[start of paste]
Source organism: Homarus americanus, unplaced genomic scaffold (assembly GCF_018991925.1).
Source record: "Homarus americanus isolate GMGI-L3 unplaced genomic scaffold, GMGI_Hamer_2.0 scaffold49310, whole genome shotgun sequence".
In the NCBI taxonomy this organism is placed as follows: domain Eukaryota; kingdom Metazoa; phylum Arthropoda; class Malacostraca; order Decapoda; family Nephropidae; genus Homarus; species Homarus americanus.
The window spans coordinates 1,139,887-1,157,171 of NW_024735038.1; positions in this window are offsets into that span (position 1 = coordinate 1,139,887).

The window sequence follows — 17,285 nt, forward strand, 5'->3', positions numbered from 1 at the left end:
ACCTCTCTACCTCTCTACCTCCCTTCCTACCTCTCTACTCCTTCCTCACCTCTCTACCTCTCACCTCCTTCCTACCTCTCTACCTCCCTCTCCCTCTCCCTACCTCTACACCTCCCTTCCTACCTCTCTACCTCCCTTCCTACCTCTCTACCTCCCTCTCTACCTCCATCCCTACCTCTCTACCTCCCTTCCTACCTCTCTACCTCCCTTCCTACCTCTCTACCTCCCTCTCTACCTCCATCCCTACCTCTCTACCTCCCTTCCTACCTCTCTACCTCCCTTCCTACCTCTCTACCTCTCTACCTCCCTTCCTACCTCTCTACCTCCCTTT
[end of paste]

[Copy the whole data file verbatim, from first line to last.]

Source organism: Homarus americanus, unplaced genomic scaffold (assembly GCF_018991925.1).
Source record: "Homarus americanus isolate GMGI-L3 unplaced genomic scaffold, GMGI_Hamer_2.0 scaffold49310, whole genome shotgun sequence".
In the NCBI taxonomy this organism is placed as follows: domain Eukaryota; kingdom Metazoa; phylum Arthropoda; class Malacostraca; order Decapoda; family Nephropidae; genus Homarus; species Homarus americanus.
The window spans coordinates 1,139,887-1,157,171 of NW_024735038.1; positions in this window are offsets into that span (position 1 = coordinate 1,139,887).

The window sequence follows — 17,285 nt, forward strand, 5'->3', positions numbered from 1 at the left end:
ACCTCTCTACCTCTCTACCTCCCTTCCTACCTCTCTACTCCTTCCTCACCTCTCTACCTCTCACCTCCTTCCTACCTCTCTACCTCCCTCTCCCTCTCCCTACCTCTACACCTCCCTTCCTACCTCTCTACCTCCCTTCCTACCTCTCTACCTCCCTCTCTACCTCCATCCCTACCTCTCTACCTCCCTTCCTACCTCTCTACCTCCCTTCCTACCTCTCTACCTCCCTCTCTACCTCCATCCCTACCTCTCTACCTCCCTTCCTACCTCTCTACCTCCCTTCCTACCTCTCTACCTCTCTACCTCCCTTCCTACCTCTCTACCTCCCTTT